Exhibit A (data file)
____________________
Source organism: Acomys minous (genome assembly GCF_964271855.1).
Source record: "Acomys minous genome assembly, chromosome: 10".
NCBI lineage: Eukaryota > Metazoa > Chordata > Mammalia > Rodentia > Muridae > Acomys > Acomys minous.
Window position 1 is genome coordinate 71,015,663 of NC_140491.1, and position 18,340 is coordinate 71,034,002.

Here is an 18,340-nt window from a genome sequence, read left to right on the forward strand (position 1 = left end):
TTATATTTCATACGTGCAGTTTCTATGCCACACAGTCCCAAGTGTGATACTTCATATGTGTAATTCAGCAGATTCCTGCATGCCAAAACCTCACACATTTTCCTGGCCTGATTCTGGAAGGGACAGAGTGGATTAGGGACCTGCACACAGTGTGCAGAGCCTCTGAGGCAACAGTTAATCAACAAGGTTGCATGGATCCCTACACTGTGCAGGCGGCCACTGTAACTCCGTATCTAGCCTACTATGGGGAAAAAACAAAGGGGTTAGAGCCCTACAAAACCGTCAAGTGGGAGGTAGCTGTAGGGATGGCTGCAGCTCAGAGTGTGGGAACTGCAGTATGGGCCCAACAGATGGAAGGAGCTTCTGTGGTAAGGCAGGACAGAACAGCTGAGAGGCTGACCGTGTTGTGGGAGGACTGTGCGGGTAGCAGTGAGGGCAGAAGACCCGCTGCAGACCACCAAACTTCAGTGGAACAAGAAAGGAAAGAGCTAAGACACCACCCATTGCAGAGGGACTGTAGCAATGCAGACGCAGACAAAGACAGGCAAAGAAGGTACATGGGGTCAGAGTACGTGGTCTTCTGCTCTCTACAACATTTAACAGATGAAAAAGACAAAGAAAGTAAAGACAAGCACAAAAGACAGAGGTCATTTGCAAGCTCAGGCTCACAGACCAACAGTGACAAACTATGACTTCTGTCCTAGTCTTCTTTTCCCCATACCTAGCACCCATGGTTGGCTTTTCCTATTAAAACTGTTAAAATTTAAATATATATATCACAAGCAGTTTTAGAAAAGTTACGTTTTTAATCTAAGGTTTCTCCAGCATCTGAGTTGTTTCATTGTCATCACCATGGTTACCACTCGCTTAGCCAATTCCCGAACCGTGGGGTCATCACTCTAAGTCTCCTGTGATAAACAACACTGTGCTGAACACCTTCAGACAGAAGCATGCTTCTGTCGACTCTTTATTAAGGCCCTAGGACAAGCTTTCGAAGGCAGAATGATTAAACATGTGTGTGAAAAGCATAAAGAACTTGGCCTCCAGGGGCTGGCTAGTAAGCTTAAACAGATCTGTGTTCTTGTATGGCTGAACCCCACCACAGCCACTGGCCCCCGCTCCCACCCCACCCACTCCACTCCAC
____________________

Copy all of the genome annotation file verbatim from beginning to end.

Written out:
Source organism: Acomys minous (genome assembly GCF_964271855.1).
Source record: "Acomys minous genome assembly, chromosome: 10".
NCBI lineage: Eukaryota > Metazoa > Chordata > Mammalia > Rodentia > Muridae > Acomys > Acomys minous.
Window position 1 is genome coordinate 71,015,663 of NC_140491.1, and position 18,340 is coordinate 71,034,002.

Here is an 18,340-nt window from a genome sequence, read left to right on the forward strand (position 1 = left end):
TTATATTTCATACGTGCAGTTTCTATGCCACACAGTCCCAAGTGTGATACTTCATATGTGTAATTCAGCAGATTCCTGCATGCCAAAACCTCACACATTTTCCTGGCCTGATTCTGGAAGGGACAGAGTGGATTAGGGACCTGCACACAGTGTGCAGAGCCTCTGAGGCAACAGTTAATCAACAAGGTTGCATGGATCCCTACACTGTGCAGGCGGCCACTGTAACTCCGTATCTAGCCTACTATGGGGAAAAAACAAAGGGGTTAGAGCCCTACAAAACCGTCAAGTGGGAGGTAGCTGTAGGGATGGCTGCAGCTCAGAGTGTGGGAACTGCAGTATGGGCCCAACAGATGGAAGGAGCTTCTGTGGTAAGGCAGGACAGAACAGCTGAGAGGCTGACCGTGTTGTGGGAGGACTGTGCGGGTAGCAGTGAGGGCAGAAGACCCGCTGCAGACCACCAAACTTCAGTGGAACAAGAAAGGAAAGAGCTAAGACACCACCCATTGCAGAGGGACTGTAGCAATGCAGACGCAGACAAAGACAGGCAAAGAAGGTACATGGGGTCAGAGTACGTGGTCTTCTGCTCTCTACAACATTTAACAGATGAAAAAGACAAAGAAAGTAAAGACAAGCACAAAAGACAGAGGTCATTTGCAAGCTCAGGCTCACAGACCAACAGTGACAAACTATGACTTCTGTCCTAGTCTTCTTTTCCCCATACCTAGCACCCATGGTTGGCTTTTCCTATTAAAACTGTTAAAATTTAAATATATATATCACAAGCAGTTTTAGAAAAGTTACGTTTTTAATCTAAGGTTTCTCCAGCATCTGAGTTGTTTCATTGTCATCACCATGGTTACCACTCGCTTAGCCAATTCCCGAACCGTGGGGTCATCACTCTAAGTCTCCTGTGATAAACAACACTGTGCTGAACACCTTCAGACAGAAGCATGCTTCTGTCGACTCTTTATTAAGGCCCTAGGACAAGCTTTCGAAGGCAGAATGATTAAACATGTGTGTGAAAAGCATAAAGAACTTGGCCTCCAGGGGCTGGCTAGTAAGCTTAAACAGATCTGTGTTCTTGTATGGCTGAACCCCACCACAGCCACTGGCCCCCGCTCCCACCCCACCCACTCCACTCCAC